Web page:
Carpal tunnel syndrome
What is it?

Carpal tunnel syndrome (CTS) is a condition where the median nerve is compressed where it passes through a short tunnel at the wrist. The tunnel contains the tendons that bend the fingers and thumb as well as the nerve (see diagram). CTS commonly affects women in middle age but can occur at any age in either sex. CTS can occur with pregnancy, diabetes, thyroid problems, rheumatoid arthritis and other less common conditions, but most sufferers have none of these. CTS may be associated with swelling in the tunnel which may be caused by inflammation of the tendons, a fracture of the wrist, wrist arthritis and other less common conditions. In most cases, the cause is not identifiable.
What are the symptoms?

The main symptom is altered feeling in the hand, affecting the thumb index, middle and ring fingers; it is unusual for the little finger to be involved. Many people describe the altered feeling as tingling. Tingling is often worse at night or first thing in the morning. It may be provoked by activities that involve gripping an object, for example a cell phone or newspaper, especially if the hand is elevated. In the early stages the symptoms of tingling intermittent and sensation will return to normal. If the condition worsens, the altered feeling may become continuous, with numbness in the fingers and thumb together with weakness and wasting of the muscles at the base of the thumb. Sufferers often described a feeling of clumsiness and drop objects easily. CTS may be associated with pain in the wrist and forearm.

In some cases, nerve conduction tests are needed to confirm the diagnosis. Blood tests and x-rays are sometimes required.
What is the treatment?

Non-surgical treatments include the use of splints, especially at night, and steroid injection into the carpal tunnel. CTS occurring in pregnancy often resolves after the baby is born.

Surgery is frequently required. The operation involves opening the roof of the tunnel to reduce the pressure on the nerve (see diagram: the roof of the carpal tunnel is called the transverse carpal ligament). The most common method involves an incision over the tunnel at the wrist, opening the roof under direct vision. In an alternative keyhole method (endoscopic release) the roof is opened with instruments inserted through one or two small incisions. The outcomes of the two techniques are similar and your surgeon can discuss the most appropriate method. The surgery may be performed under local anesthesia, regional anesthesia (injected at the shoulder to numb the entire arm) or general anesthesia.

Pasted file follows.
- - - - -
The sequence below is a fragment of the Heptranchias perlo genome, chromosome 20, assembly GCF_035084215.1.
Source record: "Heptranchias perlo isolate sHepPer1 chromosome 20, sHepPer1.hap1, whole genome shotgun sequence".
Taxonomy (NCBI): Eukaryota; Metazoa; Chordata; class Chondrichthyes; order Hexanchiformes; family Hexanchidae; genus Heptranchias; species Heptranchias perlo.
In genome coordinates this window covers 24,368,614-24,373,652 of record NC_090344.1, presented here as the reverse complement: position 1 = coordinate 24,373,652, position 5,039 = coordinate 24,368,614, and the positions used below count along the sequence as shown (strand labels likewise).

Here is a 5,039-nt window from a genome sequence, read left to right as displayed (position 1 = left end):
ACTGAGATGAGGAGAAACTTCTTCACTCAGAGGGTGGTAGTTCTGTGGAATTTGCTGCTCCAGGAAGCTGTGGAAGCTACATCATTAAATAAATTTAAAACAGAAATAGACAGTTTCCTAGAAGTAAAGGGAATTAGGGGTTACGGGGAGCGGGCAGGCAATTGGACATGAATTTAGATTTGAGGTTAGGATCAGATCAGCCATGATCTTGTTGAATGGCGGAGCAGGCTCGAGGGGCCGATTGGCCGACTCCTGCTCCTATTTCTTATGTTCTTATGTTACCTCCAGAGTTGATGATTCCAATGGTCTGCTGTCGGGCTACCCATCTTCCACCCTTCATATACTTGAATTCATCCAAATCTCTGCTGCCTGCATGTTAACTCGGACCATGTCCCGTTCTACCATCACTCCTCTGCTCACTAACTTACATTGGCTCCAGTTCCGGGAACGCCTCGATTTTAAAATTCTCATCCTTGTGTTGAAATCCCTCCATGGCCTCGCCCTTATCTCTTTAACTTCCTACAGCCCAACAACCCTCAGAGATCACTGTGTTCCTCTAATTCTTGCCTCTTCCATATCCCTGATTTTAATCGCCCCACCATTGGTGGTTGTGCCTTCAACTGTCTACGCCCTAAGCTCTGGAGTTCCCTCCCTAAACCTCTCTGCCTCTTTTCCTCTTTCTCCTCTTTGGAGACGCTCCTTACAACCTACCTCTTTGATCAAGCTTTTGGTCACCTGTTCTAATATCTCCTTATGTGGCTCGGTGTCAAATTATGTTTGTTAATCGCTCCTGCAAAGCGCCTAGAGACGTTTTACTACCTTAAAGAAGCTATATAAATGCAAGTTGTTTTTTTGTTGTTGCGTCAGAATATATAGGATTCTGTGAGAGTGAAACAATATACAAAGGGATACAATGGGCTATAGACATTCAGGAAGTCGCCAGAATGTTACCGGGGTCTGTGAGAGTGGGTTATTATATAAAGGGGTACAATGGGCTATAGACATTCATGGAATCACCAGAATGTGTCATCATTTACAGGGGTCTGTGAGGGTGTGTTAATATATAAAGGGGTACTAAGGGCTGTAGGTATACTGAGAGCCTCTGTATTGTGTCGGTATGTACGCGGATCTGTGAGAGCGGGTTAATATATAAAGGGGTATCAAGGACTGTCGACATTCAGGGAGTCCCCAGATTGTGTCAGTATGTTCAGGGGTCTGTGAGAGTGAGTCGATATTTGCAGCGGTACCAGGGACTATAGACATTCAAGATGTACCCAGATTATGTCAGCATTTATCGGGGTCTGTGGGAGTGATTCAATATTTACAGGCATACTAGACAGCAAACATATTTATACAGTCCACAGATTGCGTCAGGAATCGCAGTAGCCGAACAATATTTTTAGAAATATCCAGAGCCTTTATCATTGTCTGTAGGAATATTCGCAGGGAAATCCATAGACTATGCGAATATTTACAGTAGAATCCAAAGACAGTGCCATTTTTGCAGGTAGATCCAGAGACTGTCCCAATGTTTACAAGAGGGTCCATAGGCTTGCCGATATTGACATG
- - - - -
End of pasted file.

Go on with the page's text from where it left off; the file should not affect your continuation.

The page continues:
The outcome is usually a satisfactory resolution of the symptoms. Night pain and tingling usually disappear within a few days. In severe cases, improvement of constant numbness and muscle weakness may be slow or incomplete. It generally takes about three months to regain full strength and a fully comfortable scar, but the hand can be used for light activities from the day of surgery.

Dr. Bodavula performs both endoscopic and open carpal tunnel surgery .

Main Office - St Charles County 5600 Mexico Rd, Suite 21 St. Peters, MO 63376
DePaul Medical Center 3394 McKelvey Rd, Suite 115 Bridgeton, MO 63044
West County Office 555 N. New Ballas Rd, Suite 175 Creve Coeur, MO 63141
Lincoln County Office 1004 E Cherry St Troy, MO 63379
(636) 373-9882
(886) 283-3416 
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Endoscopic Carpal tunnel release video. You can see that through a small incision in the wrist crease, a camera with a special blade is introduced into the carpal tunnel and the carpal ligament is cut from inside.
This avoids any large skin cuts and results in faster healing and quicker return to activities - Dr. Bodavula